Path: /VMFS3/EnableBlockDelete Type: integer Int Value: 0 Default Int Value: 0 Min Value: 0 Max Value: 1 String Value: Default String Value: Valid Characters: Description: Enable VMFS block delete when UNMAP is issued from guest OS
Interesting! The description has changed! You may also note it is still disabled by default (default value is 0).
If you enable this option, ESXi will now permit guest OSes that issue UNMAPs to a virtual disk to be translated down to the array so that the space can be reclaimed. Furthermore, the virtual disk will be shrunk down by the amount of space reclaimed if the virtual disk is thin. From my testing it seems that only a thin virtual disk supports this guest UNMAP functionality–but I am not sure if that is a VMware restriction or a guest OS restriction just not wanting to UNMAP virtual disks that are “thick,” it cannot tell the underlying actual storage is thin. Definitely need to do some research here. So for the purposes of this post I am going to assume that thin virtual disks are required. Which brings us to the requirements…
Please note!! The following list is NOT FROM VMWARE! This is my observation–I am in the middle of vetting out the official behavior, requirements, architecture with VMware now. So refer to this post as a “hey, look what I found!” anecdotal post. Look for an upcoming post with a lot more details and hopefully official information.
Anecdotal, seemingly required, requirements:
- Thin virtual disks
- VM hardware version 11
- ESXi 6.0
- EnableBlockDelete set to 1
- Guest OS support of UNMAP
- In 6.0 CBT must be turned off. In 6.5, it can be enabled as this is fixed in ESXi 6.5!
I tested with two different operating systems. RHEL 6.5 and Windows 2012 R2.
A quick note…
Before I continue on, let’s be clear about what the EnableBlockDelete option actually does. It does NOT enable Guest OSes to execute UNMAP–this is always enabled by vSphere 6. If this is not enabled and UNMAP is run in a guest OS it will work and the virtual disk will be shrunk. So read the description again:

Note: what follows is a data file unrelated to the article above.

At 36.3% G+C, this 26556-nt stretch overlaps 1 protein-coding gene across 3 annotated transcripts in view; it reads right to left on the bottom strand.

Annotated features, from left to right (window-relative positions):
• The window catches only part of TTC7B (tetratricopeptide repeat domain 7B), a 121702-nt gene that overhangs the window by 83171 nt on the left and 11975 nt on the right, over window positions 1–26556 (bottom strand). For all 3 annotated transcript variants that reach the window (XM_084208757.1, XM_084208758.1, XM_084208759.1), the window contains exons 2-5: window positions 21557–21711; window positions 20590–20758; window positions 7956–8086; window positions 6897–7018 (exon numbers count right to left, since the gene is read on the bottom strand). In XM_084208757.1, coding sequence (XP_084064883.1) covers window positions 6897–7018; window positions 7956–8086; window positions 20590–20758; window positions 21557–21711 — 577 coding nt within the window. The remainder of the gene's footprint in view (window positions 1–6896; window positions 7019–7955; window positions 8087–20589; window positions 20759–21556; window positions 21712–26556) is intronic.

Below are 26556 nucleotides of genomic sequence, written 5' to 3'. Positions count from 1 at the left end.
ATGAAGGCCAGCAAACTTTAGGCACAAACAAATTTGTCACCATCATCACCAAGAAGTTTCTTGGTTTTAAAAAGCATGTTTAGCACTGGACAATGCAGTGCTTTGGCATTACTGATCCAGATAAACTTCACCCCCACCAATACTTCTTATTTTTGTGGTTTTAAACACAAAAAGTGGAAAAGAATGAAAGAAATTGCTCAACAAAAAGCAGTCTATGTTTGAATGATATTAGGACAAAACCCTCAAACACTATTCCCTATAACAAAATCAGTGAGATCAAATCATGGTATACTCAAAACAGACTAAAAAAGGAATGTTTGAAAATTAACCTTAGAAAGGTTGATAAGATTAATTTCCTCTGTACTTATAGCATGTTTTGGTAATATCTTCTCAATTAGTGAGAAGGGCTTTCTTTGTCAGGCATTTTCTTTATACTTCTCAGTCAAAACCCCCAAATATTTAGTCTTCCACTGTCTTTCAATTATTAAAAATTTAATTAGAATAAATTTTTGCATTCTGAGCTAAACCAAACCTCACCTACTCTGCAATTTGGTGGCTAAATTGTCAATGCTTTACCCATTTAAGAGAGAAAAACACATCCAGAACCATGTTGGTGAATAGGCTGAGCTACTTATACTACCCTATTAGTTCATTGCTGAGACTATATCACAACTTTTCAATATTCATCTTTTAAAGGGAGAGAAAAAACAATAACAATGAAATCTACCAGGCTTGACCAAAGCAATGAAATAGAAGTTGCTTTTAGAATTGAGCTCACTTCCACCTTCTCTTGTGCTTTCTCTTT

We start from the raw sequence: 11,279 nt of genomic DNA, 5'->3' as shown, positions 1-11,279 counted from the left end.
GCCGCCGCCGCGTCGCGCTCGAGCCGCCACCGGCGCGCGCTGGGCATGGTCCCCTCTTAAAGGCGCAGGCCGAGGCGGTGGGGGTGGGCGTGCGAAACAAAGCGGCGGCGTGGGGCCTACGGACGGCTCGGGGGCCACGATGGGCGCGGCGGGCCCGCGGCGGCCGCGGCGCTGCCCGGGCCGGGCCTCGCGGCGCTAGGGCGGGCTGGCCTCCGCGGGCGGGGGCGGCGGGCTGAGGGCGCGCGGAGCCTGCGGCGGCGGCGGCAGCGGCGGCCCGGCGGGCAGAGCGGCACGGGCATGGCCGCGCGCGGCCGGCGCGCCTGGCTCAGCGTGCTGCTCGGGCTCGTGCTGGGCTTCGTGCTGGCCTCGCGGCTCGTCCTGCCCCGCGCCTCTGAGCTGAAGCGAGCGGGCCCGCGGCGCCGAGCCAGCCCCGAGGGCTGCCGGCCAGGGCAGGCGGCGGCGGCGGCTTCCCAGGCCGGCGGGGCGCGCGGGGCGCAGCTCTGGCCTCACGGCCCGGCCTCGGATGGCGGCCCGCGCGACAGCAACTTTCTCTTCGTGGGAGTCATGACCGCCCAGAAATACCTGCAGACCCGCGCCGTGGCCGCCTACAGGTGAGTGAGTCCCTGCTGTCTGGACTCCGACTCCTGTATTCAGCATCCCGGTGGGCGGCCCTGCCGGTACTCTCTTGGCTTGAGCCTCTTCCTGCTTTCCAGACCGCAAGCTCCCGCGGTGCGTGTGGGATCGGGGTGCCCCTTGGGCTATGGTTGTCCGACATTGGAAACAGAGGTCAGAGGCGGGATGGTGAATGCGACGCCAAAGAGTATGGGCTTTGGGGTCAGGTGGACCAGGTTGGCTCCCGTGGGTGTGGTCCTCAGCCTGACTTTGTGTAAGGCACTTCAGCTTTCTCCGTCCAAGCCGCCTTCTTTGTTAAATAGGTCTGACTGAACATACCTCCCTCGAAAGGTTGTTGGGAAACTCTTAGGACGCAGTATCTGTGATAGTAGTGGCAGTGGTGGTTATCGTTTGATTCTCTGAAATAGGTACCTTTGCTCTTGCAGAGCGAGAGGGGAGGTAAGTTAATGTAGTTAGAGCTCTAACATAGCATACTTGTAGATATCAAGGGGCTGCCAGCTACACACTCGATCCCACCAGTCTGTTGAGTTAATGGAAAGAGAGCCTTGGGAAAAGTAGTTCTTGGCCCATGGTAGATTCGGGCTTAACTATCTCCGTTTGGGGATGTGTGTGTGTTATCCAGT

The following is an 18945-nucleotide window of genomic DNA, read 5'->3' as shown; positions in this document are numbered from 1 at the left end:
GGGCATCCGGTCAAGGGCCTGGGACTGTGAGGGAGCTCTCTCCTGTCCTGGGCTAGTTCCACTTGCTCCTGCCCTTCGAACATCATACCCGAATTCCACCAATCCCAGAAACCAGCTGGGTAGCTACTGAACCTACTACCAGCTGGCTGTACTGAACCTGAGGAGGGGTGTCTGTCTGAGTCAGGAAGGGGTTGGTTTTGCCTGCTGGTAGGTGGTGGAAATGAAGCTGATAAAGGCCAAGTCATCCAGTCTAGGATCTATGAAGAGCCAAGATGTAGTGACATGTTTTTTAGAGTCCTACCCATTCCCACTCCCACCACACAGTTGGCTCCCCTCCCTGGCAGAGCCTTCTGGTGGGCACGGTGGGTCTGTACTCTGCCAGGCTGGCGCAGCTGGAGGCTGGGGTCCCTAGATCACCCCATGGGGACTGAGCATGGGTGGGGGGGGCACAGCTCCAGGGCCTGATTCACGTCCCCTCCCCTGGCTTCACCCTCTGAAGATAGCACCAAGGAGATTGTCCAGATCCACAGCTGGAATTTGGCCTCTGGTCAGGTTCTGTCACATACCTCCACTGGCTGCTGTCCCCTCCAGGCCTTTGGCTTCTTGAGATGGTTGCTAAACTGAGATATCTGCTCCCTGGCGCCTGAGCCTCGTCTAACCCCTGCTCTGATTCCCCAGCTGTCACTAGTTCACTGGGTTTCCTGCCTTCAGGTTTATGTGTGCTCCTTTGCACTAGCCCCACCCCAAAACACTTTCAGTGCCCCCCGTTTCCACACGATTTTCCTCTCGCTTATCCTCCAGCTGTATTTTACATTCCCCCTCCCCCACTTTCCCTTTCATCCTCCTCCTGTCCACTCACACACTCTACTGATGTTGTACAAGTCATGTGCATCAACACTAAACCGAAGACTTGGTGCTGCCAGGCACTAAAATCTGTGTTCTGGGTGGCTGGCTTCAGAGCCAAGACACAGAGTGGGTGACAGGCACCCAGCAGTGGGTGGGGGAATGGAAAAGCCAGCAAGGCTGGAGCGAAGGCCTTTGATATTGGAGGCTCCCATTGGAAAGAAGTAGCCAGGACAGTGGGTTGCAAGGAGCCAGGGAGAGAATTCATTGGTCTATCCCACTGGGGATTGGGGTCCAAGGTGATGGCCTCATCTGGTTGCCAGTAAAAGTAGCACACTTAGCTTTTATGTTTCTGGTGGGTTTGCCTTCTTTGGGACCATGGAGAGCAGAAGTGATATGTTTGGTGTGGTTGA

“Enable VMFS block delete when UNMAP is issued from guest OS”
What this option does is not allow UNMAP in the guest, but it allows ESXi to recognize the virtual disk was shrunk by UNMAP and it then issues UNMAP to the underlying storage. So essentially if you want the guest to UNMAP the space the whole way down to the array–enable this option. When it is enabled, you will see in esxtop the VAAI Delete counter increment–this will show you that something happened, besides of course the space being reclaimed on the array.
So I didn’t really have any luck getting this to work on Linux. I tried the normal things that work great on RDMs.
UPDATE: So after I wrote this but before I published, after some email exchanges I was pointed to this KB article by Cormac Hogan that explains why Linux doesn’t work
UPDATE 2: Linux now works with ESXi 6.5!!
Linux 6.x+ with the ext4 filesystem (I haven’t looked into XFS yet) offer two options (that I am aware of) for reclaiming space.
- Mount the filesystem with the discard option: mount -t ext4 -o discard /dev/sdc /mnt/UNMAP This will make Linux automatically issue UNMAP when files are deleted from the filesystem.
- Use the command fstrim. Fstrim is a command that will reclaim deadspace across a directory or entire filesystem on demand–this does not require the discard option to be set, but is compatible with filesystems that do have it enabled.
Both of these options work with RDMs great. I could not get either to work with virtual disks though. After some reading, I suspect RHEL is using TRIM not UNMAP (the name fstrim seems to be a blatant hint 🙂 ), and I am guessing that TRIM may not be supported by this new feature. RHEL literature references UNMAP quite a bit, but maybe it is just being used in a colloquial sense to refer to space reclamation?
In short, the SPC version in ESXi VMDKs is too old. So hopefully this will be fixed in the future.
Windows Server 2012 R2
Okay more in my wheelhouse! Yes…I am a Windows guy, deal with it.
Windows I could get to work, mostly.